|Train Robbery - Cumberland, MD. |
Photo by Joe Scott
Some of the tales I heard from old Buck Mope were a bit on the tall side. Others were utterly ridiculous. The story of Billy Creak Knees was neither of those things, but it is still one of my favorites.
Born in Philadelphia in 1899, Heiko William Bowie was the only child of Cassandra and Günter Bowie. His father was a master tailor from Germany, and his English mother kept the books. Early on, he had designs on a career in law. He was the first in his family to finish high school, but his parents' pride turned quickly to heartbreak, when at age 17 he enlisted in the Army and was hastily deployed to the front lines of the Great War in France.
He did what most boys did, over there. He witnessed hell. Unlike nine of ten guys in his unit, he survived. He was shot - twice - but spent only a few days in a field hospital before being hurled back in the direction of the enemy. When he returned home in early 1918, it was immediately evident to his parents and friends that there would be no college, no law degree, no life of security and professional achievement. His achievement was that he had survived the bullets and shrapnel of the war, but at an incalculable cost.
He drank, he whored, he fought, he even found his way into an opium den, once. He got arrested. Soon, he withdrew completely into his post-traumatic private hell. They called it shell shock, and that was as good a name as any for what was going on in young H. William's brain.
One late-winter morning, a dissatisfied customer strangled his father to death with a tape measure, and bludgeoned his mother with an adding machine, when she tried to intervene. She clung to life in a coma for a week before succumbing. William had held it together for his father's funeral, but the thought of seeing his mother buried overwhelmed him, and he ran.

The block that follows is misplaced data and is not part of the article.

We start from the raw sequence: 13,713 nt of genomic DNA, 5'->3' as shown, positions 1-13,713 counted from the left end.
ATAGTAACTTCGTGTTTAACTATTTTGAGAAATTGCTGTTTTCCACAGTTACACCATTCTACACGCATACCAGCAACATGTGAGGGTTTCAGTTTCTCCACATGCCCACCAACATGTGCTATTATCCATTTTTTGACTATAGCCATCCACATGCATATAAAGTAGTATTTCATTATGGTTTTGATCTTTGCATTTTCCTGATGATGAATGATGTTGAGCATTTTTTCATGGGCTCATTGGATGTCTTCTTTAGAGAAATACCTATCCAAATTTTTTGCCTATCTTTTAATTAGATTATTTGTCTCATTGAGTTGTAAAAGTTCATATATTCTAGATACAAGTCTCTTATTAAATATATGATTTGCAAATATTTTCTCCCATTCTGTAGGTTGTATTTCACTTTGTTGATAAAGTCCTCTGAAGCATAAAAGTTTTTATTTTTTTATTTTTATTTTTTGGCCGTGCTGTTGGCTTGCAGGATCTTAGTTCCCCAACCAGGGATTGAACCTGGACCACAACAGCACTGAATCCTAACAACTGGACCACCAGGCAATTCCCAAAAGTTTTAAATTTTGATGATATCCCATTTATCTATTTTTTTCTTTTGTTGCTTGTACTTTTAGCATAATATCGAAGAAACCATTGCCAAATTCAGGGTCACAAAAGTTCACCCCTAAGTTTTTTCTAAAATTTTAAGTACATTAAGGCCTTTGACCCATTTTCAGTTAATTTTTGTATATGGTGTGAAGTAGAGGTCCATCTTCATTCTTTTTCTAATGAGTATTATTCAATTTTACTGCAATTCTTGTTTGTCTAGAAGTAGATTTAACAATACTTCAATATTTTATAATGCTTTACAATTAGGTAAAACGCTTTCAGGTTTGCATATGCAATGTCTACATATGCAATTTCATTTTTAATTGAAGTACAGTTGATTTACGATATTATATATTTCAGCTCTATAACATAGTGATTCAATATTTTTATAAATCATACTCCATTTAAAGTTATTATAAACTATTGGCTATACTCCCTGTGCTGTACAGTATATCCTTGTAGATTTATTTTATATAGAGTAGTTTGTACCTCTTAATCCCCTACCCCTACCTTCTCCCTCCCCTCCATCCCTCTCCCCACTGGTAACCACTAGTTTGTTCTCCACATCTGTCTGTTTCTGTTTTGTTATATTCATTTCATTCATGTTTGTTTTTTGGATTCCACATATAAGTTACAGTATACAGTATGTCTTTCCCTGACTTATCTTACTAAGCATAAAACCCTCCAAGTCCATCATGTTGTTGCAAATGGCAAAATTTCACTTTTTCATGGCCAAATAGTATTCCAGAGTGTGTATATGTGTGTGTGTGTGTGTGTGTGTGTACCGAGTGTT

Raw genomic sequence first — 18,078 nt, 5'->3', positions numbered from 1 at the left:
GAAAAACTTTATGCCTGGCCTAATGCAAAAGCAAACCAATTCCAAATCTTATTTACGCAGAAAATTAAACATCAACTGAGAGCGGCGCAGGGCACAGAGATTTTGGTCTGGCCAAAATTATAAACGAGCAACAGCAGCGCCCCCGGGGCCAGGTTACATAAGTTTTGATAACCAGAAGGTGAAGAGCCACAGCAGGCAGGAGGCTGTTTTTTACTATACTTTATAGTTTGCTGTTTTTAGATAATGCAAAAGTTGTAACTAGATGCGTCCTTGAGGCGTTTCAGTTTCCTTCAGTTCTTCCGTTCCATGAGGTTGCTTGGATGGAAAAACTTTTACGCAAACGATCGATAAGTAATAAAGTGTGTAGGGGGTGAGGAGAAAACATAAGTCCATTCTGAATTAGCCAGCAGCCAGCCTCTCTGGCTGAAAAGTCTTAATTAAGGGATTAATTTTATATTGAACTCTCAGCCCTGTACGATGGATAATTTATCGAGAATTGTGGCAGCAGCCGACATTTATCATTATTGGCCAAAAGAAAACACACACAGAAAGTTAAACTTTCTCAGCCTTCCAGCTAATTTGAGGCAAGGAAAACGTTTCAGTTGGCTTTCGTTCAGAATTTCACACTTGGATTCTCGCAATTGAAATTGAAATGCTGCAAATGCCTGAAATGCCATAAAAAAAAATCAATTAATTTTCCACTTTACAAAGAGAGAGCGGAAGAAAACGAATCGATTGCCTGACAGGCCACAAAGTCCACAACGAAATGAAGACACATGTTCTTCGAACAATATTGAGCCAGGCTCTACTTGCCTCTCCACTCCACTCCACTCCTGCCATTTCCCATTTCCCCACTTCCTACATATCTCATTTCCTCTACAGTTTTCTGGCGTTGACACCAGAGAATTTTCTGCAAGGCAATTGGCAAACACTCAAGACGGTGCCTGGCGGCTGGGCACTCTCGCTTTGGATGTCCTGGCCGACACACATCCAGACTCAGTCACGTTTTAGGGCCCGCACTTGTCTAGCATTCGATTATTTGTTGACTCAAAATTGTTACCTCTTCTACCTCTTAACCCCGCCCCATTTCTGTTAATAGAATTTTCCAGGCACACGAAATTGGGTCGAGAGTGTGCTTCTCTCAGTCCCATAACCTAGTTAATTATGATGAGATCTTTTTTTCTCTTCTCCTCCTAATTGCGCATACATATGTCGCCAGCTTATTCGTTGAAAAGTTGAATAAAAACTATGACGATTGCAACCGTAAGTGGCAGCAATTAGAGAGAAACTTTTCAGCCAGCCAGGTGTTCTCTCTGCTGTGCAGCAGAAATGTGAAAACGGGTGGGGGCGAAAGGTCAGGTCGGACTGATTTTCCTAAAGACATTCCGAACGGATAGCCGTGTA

His first year as a hobo was much like his time in the trenches of France, in that he just barely managed to survive it. He acquired the moniker Billy Creak Knees, although he was so immersed in his pain and hopelessness that he didn't learn it until years later. In those early, lonely days on the rails, his despair kept potential hobo friends at bay. On three separate occasions, he stood in the middle of the trackbed before an oncoming train, and three times he leaped to safety at the last conceivable instant. He didn't much care to be alive, but he did not want to be hit by a train, either.
"Can't say for sure what pulled Billy Creak Knees from that black pit," Buck Mope told me, shaking his head. "Some say it was the sight of those trains, coming for to pulverize his mortal body. I heard it might have been breakin' up that Western Maryland robbery that turned his life around. Silver Jacket Man said he found God. Could be, could be. But me - I think he just woke up one day. Smelled the air, heard the birds, all that. Did the math and saw alive greater than dead. Who knows? But turn he did."
Billy Creak Knees became what was known as an expert hobo. He could start a fire in seconds, cook anything into an edible entreé, avoid cops and dogs, rather than engage them, and talk strangers into hiring him for a wide variety of day jobs. He scrawled hieroglyphic poetry on bridges, sheds, and boxcars, inspiring his brethren to hold their heads high, live with honor, work hard, and survive.
I asked Buck how Billy met his end. I was used to hearing about the wretched fates of so many of his hobo acquaintances, but this time, I was simultaneously disappointed and relieved.
"Billy Creak Knees - far as I know, he still alive," Buck shrugged. "Must be about a hundred-eight, now. All I know for sure is he learned to love the road, and mentored every reckless young 'bo he could find. Heard a rumor back in the seventies - they said he was working for Amtrak, tellin' stories for tourists. Don't matter to me. He survived. He found hope where there was none. That's what he did."